Let’s assume you are just getting into watches and looking for your first watch or you are a seasoned veteran looking for something fun and different to diversify your collection. The standard answer in either of these situations is Seiko.
For example, go get yourself an SKX (R.I.P.).[i] However, in addition to Seiko discontinuing the venerable and much loved SKX line, Seiko has also been repositioning themselves upmarket. It appears Seiko was not satisfied being the enthusiast brand of choice for value-for-money watches. But as they say, the king is dead; long live the king because enthusiasts are fortunate to have a plethora of micro brand/enthusiast brand/independent brand (will someone please decided what the politically correct term is? I’ll go with enthusiast brand) coming into the market to fill the value-for-money void that Seiko appears to be creating. One such brand is Dan Henry.
On July 4th 2019 Dan Henry watches released a cryptic and frankly creepy video on Instagram promising their 8th watch would be, “the timepiece you’ve been waiting for” and would debut on the 8th of July at 8pm GMT. I see what you did there Mr. Henry.[ii] On July 8th I went to the Dan Henry watches website and saw the brand new 1962 chronograph. To sum up my feelings about the Dan Henry 1962 after first seeing it, I quote the great 1960’s icon, Austin Powers, “yeah baby, yeah.” The creepy Instagram video was right, it was the watch I had been waiting for.
The model that I have is the panda non-date variant, arguably the enthusiast model of choice.[iii] Now, before going any further it’s important to get one controversial fact out of the way, this is a homage watch.[iv] This watch is a homage to the Universal Genève tricompax commonly referred to as the “Nina Rindt” while the reverse panda variant is referred to as the “Evil Nina.”[v] Now, before all of you anti-homagers get all riled-up let me just say an original “Nina Rindt” can cost you upwards of $20,000 while the Dan Henry will only set you back $260. Plus, I’m willing to bet most of you did not even know about the Universal “Nina” until I mentioned it, so just forget I said anything.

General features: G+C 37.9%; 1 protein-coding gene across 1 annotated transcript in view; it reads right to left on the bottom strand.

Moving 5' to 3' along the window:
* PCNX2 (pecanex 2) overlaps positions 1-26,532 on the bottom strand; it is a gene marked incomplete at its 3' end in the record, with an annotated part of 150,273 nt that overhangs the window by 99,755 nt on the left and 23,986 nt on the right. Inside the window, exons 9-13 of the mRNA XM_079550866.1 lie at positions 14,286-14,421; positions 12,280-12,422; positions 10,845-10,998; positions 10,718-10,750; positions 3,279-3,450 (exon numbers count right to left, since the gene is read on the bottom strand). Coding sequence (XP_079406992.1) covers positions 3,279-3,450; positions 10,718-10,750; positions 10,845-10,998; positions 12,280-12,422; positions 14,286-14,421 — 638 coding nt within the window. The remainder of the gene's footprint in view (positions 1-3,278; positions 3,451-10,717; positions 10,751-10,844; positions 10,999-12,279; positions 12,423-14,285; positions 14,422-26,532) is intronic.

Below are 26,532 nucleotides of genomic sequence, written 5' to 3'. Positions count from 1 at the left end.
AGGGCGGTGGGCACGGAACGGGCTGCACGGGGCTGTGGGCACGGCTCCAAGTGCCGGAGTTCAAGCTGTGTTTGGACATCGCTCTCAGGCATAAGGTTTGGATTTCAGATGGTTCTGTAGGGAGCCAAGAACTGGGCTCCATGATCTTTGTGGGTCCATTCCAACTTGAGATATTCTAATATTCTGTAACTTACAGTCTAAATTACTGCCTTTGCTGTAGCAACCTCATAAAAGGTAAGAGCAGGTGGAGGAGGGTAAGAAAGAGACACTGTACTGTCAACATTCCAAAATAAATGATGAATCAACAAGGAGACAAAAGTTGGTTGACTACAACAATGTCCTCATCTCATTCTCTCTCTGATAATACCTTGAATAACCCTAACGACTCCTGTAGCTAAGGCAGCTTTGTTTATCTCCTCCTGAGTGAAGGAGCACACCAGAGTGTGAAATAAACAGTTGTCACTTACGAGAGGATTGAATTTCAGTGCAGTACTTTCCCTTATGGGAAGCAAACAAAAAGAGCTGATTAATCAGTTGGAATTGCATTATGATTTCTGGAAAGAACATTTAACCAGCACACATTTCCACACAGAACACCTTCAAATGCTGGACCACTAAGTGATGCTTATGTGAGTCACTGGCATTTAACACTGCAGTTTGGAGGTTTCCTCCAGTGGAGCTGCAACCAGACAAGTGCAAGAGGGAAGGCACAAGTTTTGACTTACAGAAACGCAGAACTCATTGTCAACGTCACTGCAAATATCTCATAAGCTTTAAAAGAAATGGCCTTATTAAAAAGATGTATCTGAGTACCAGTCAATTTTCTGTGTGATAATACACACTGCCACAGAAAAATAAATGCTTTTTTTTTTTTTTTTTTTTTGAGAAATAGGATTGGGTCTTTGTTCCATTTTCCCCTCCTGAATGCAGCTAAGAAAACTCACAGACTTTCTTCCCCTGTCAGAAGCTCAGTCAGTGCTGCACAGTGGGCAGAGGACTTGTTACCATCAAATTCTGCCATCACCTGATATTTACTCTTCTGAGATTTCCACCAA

The 1962 is not an exact reproduction of the original “Nina.” The original “Nina” was a period-appropriate 36mm while the Dan Henry has been supersized to a now period-appropriate 39mm. The rest of the watch measurements are 45.5mm lug-to-lug, 13.5mm in height, 31mm dial diameter, and a 20mm lug width. The 1962’s dimensions for my wrist (16.5cm) are perfect. It wears like a modern vintage watch if that makes any sense. The dimensions are small for a modern-day sports watch but large for a vintage watch, putting the watch dimensions in the goldilocks zone for someone who wants the build quality of a modern watch without the smaller vintage dimensions but with all the vintage charm.
One of my favorite things about the 1962 is the legibility. Having a legible dial seems like an obvious design choice for any watch but this is not always the case. Anyone wearing a Daytona probably knows this truth, why yes; yes I did go there.
My panda variant is perhaps the most legible variant of the 1962 dial options. Under the mineral glass double-domed crystal, my 1962 has a crisp flat white dial with applied black hour markers all framed by a black tachymetre bezel. The watch has, almost abstract, dauphine style hands with broad-swordesque hands in the sub-dials. Speaking of sub-dials, there is running seconds at the 6 o’clock position, a 60-minute chronograph counter at the 9 o’clock position, and at the 3 o’clock position is a 24-hour am/pm indicator. As far as I can tell this 3 o’clock sub-dial cannot be set independently from the main time so as to be used as a poor man’s GMT but if anyone knows differently please let me know.